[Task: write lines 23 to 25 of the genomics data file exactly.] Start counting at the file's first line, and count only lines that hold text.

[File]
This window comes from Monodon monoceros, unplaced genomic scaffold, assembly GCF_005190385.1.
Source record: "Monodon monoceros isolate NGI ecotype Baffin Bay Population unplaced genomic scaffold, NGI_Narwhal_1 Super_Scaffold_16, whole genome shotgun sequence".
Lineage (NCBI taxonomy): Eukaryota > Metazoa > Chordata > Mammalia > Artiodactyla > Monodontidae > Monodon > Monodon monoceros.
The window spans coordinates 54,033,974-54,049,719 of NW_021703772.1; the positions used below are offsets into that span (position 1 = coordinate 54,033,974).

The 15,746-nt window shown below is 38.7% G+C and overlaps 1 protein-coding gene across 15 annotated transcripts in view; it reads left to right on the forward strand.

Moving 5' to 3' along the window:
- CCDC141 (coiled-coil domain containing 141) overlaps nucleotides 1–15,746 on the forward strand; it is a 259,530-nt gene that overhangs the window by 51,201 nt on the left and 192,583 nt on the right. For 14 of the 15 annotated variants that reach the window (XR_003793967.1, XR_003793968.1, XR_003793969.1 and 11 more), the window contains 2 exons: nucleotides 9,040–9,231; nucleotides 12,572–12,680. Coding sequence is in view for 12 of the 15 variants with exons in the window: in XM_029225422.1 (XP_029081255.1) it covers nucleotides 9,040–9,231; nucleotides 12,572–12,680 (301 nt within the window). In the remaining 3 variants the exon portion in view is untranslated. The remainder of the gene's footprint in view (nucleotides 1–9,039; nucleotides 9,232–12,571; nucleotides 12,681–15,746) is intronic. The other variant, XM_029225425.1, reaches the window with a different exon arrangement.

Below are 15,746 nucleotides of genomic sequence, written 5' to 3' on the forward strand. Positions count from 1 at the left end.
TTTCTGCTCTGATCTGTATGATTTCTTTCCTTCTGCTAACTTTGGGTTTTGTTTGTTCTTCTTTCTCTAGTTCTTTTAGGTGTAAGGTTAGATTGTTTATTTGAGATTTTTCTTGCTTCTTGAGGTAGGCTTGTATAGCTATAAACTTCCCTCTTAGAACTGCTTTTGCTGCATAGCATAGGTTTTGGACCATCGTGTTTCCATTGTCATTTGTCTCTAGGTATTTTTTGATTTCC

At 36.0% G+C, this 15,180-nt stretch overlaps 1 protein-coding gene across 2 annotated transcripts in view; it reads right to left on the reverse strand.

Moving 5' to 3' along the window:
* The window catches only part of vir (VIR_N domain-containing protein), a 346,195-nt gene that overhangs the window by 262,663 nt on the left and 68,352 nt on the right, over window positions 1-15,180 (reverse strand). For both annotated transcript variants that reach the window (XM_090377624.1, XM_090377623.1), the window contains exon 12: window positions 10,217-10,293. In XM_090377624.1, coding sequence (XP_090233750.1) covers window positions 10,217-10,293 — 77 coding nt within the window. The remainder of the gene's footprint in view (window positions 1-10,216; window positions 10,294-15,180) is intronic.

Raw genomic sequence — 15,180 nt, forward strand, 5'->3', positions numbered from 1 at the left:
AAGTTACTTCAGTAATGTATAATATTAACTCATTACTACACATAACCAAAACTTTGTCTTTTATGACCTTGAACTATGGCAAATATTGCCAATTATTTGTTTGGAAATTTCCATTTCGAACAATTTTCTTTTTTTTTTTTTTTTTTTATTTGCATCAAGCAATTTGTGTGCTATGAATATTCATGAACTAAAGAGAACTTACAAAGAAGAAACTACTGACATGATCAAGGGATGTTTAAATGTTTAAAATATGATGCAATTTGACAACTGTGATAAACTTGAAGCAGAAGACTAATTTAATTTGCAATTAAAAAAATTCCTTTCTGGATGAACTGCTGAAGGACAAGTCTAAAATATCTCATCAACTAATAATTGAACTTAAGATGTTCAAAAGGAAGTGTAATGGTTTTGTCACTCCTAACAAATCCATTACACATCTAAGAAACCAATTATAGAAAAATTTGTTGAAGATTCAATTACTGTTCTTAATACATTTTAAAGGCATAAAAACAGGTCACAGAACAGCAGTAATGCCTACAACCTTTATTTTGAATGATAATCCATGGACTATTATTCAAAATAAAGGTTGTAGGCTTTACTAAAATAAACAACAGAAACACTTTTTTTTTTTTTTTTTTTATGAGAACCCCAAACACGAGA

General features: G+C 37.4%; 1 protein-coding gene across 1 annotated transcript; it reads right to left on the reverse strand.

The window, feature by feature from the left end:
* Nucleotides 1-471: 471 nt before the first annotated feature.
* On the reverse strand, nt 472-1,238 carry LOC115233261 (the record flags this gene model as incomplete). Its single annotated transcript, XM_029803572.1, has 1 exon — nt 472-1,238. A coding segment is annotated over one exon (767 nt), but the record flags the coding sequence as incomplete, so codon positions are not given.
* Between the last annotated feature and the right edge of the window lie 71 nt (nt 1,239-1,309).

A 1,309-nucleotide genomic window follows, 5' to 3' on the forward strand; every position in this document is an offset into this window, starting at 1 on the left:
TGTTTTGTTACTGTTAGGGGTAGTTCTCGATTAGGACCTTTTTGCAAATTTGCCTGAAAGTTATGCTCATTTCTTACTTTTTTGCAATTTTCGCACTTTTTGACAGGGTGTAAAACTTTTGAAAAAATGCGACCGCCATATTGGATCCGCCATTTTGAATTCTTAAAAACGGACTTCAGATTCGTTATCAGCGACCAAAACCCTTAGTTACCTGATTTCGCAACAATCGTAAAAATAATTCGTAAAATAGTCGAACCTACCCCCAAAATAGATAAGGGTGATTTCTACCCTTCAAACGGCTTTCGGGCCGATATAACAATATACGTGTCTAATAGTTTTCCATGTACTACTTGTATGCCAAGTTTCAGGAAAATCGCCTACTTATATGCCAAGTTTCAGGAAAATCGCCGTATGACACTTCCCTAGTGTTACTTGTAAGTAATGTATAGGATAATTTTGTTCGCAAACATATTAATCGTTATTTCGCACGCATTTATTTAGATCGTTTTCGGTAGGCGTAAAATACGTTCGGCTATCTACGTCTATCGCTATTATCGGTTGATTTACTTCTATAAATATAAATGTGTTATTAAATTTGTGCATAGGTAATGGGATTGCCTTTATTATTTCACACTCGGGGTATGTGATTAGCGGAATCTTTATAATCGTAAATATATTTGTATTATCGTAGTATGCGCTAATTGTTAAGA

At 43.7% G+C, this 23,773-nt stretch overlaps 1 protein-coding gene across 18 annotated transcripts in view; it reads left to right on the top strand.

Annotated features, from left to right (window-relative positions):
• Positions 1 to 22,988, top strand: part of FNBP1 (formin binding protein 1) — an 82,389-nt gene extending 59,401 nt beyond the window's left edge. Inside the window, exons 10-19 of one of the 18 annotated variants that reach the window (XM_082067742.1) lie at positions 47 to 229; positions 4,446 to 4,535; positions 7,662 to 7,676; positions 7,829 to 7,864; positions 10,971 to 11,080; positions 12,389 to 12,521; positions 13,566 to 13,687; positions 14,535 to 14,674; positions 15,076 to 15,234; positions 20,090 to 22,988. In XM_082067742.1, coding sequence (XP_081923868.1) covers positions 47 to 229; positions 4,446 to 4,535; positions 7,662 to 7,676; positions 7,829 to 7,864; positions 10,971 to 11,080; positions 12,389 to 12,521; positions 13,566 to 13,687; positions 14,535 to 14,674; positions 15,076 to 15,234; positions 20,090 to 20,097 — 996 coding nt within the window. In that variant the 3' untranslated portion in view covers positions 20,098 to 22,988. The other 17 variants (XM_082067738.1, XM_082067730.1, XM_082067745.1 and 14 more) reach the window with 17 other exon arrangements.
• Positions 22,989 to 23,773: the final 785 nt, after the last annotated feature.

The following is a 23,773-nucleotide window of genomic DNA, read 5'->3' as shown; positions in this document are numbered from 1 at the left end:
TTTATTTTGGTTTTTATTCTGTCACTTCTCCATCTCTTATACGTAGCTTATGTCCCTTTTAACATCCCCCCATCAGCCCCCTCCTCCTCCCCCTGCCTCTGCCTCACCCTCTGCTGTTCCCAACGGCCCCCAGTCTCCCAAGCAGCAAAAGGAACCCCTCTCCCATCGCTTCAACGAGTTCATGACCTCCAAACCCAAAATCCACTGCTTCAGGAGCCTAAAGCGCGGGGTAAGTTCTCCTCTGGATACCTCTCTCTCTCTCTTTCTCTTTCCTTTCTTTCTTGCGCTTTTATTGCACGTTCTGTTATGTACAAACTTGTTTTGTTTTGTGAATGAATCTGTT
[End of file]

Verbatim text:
Annotated features, from left to right (window-relative positions):
• Positions 1 to 22,988, top strand: part of FNBP1 (formin binding protein 1) — an 82,389-nt gene extending 59,401 nt beyond the window's left edge. Inside the window, exons 10-19 of one of the 18 annotated variants that reach the window (XM_082067742.1) lie at positions 47 to 229; positions 4,446 to 4,535; positions 7,662 to 7,676; positions 7,829 to 7,864; positions 10,971 to 11,080; positions 12,389 to 12,521; positions 13,566 to 13,687; positions 14,535 to 14,674; positions 15,076 to 15,234; positions 20,090 to 22,988. In XM_082067742.1, coding sequence (XP_081923868.1) covers positions 47 to 229; positions 4,446 to 4,535; positions 7,662 to 7,676; positions 7,829 to 7,864; positions 10,971 to 11,080; positions 12,389 to 12,521; positions 13,566 to 13,687; positions 14,535 to 14,674; positions 15,076 to 15,234; positions 20,090 to 20,097 — 996 coding nt within the window. In that variant the 3' untranslated portion in view covers positions 20,098 to 22,988. The other 17 variants (XM_082067738.1, XM_082067730.1, XM_082067745.1 and 14 more) reach the window with 17 other exon arrangements.
• Positions 22,989 to 23,773: the final 785 nt, after the last annotated feature.